Following years of silence and stigmatisation, Kosovo’s parliament passed a law in 2014 that recognises the victim status of those women and offers them pensions of up to 220 euros a month.
At the end of April, the government established the Committee for Verification and Recognition of Violence Victim Status, which will implement the legal procedures to enable the process to start.
“The law recognises their status, but they do not enjoy the same benefits as other war victims, although their needs are often greater,” Veprore Shehu, from Medica Kosova, a Gjakova-based organisation that acts on behalf of rape survivors, told BIRN.
The main benefits that war victims are entitled to are family pensions, free healthcare, advantage in employment, release from court, administrative and public taxes, including property taxes, and cheaper electricity.
The new law allows rape survivors to apply for reparations in writing, without having to testify in person about what they endured. The survivors are not obliged to, but may, submit medical or police records as proof of their rape.
The government selected Shehu’s organisation, along with three others, to collect applications from survivors, to ensure their confidentiality, so that they do not have to face the committee members in person.
Arban Abrashi, Kosovo’s Minister of Labour and Social Welfare, whose ministry will implement the scheme, says the level of support will only be modest. “Moreover, it will not provide the justice that is missing,” he told BIRN.
Fearing stigmatisation and exclusion, thousands of women victims of wartime sexual violence have silently lived with serious health problems.
Fata’s family saw the teenager’s rape as a great stigma. “I could not continue my education. It was difficult to get medical treatment. My family suffered because many people knew that I had been raped, and that they had taken my eye out deliberately,” she explained.
The psychological toll has been even worse, Fata says. She suffers from depression and from headaches and severe migraines.
The negative perceptions of society and the difficulty in getting medical treatment in a poor country like Kosovo has resulted in several of these rape victims committing suicide.
“A number of these victims also died as a consequence of domestic violence, which was carried out in the name of honour,” says Siobhan Hobbs, who in 2016 led a UN team that published a report on the plight of sexual violence victims in Kosovo.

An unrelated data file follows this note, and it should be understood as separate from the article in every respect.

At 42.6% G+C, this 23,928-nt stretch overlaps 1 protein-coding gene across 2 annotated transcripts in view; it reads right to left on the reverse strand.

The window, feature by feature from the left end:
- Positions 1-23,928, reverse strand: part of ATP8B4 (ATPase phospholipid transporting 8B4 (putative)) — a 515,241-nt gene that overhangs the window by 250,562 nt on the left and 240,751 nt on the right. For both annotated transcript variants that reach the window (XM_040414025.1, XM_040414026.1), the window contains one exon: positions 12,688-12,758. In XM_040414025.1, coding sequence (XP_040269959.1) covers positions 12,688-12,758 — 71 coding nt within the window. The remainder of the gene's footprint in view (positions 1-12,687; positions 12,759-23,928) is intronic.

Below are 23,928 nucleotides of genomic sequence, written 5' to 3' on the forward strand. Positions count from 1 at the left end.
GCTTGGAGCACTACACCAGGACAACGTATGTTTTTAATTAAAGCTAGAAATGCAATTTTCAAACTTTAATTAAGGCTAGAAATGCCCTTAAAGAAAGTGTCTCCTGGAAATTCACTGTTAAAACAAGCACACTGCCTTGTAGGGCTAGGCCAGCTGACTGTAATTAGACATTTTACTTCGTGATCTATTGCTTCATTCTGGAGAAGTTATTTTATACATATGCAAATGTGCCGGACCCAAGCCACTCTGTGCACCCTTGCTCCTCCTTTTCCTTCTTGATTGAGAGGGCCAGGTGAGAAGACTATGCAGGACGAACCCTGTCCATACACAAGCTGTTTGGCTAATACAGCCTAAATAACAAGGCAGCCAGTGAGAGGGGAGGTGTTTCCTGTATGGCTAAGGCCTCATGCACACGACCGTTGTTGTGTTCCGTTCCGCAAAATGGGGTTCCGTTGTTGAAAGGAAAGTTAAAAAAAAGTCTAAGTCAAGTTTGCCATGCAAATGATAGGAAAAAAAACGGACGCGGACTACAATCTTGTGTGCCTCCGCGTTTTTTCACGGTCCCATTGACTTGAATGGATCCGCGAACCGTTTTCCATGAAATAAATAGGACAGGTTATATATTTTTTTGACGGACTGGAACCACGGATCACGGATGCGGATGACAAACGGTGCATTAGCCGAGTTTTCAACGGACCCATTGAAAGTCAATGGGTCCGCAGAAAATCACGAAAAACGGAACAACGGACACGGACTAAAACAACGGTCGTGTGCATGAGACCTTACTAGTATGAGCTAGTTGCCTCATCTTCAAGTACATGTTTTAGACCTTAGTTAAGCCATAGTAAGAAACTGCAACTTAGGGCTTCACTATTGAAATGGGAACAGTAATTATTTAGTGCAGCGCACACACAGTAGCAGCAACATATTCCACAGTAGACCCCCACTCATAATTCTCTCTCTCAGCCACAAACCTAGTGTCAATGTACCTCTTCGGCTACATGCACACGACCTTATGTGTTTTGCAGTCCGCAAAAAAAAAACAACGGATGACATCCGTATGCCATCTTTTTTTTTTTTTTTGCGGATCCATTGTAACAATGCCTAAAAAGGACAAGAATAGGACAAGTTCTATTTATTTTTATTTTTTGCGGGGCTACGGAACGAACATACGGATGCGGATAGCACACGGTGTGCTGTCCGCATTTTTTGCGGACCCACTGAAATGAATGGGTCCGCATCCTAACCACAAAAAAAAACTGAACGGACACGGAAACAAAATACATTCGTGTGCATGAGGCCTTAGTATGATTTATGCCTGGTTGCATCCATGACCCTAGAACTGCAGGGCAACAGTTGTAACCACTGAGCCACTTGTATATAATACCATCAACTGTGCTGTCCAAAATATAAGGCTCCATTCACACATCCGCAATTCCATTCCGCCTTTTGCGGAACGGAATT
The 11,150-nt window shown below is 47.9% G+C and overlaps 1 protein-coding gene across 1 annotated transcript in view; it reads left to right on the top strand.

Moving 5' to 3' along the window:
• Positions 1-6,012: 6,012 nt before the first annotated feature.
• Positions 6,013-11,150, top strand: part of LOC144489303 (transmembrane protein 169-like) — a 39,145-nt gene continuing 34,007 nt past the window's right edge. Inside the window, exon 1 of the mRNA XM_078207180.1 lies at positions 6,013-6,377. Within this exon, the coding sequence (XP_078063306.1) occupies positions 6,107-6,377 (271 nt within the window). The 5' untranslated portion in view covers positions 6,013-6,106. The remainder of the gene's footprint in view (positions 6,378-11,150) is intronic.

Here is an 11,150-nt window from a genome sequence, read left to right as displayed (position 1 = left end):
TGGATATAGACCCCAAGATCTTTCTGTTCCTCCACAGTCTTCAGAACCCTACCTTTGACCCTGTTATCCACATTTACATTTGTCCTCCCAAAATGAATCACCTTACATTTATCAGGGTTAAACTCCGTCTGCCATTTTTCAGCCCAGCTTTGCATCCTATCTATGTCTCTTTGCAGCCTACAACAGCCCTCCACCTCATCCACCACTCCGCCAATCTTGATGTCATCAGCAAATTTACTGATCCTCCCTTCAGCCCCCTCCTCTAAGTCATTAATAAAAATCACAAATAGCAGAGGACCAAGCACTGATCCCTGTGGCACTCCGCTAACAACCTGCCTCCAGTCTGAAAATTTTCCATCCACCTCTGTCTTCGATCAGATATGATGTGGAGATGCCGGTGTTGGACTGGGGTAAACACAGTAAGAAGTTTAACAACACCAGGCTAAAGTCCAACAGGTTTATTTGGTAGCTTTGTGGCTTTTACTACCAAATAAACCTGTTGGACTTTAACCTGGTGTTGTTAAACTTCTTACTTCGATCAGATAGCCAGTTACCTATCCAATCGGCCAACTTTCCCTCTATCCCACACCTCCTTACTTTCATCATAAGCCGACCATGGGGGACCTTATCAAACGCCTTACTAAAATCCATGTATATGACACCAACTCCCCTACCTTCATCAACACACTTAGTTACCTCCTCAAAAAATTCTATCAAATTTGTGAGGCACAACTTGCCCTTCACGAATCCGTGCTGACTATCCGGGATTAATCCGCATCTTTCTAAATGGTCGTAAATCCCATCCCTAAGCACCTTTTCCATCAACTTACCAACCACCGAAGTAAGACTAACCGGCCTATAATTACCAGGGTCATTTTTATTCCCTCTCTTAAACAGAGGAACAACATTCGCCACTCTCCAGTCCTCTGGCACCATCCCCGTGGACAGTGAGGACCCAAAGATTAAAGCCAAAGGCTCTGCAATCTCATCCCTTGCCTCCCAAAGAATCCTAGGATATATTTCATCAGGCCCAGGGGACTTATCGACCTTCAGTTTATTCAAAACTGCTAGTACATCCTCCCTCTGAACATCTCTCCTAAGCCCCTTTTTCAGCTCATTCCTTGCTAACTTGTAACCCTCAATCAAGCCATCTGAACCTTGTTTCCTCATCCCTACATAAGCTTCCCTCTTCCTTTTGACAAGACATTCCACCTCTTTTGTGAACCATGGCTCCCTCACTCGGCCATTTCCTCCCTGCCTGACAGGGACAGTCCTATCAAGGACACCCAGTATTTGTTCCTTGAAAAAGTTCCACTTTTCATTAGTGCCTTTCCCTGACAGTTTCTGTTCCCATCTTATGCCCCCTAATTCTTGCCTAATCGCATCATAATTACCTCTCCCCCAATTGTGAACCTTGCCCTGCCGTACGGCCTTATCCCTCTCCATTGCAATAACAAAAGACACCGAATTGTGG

This is because, among many families like Fata’s, rape is seen as a stain on the family’s honour.
“I decided to marry, not because I wanted to, but to stop being a burden on my family. However, it grew even worse. My husband’s family found out that I had been raped and had lost an eye. They threw us out of the house,” Fata recalls.
Since then, along with her husband and two children, she has lived in collective shelters or abandoned houses, battling with severe poverty.
Some rape survivors were not only ostracised by their relatives but deserted by their husbands as well.
Marginalised and excluded, they carry the weight of the blame for what happened to them.
Another woman told BIRN that both she and her sister were raped in a house in Decan, in western Kosovo, during the Kosovo war.
“When her husband found out, he left my sister with two children and married someone else,” she said.
Fear of further violence and ostracisation has made many women reluctant to seek support, especially as regards healthcare, employment and training.
This is also why some, like Fata, hesitate to apply for the status of a wartime victim of sexual violence.
Many say they do not know how they will explain the payments they may receive to their families.
“Only a few victims will apply,” Feride Rushiti, head of the Pristina-based Centre for Rehabilitation of Torture Survivors, predicts.
Rushiti also argues that the law is discriminatory.
The current law offers survivor status to those assaulted in the war between February 27, 1998, when armed conflict in Kosovo started, and June 20, 1999 when Serbian forces withdrew from Kosovo following NATO bombing.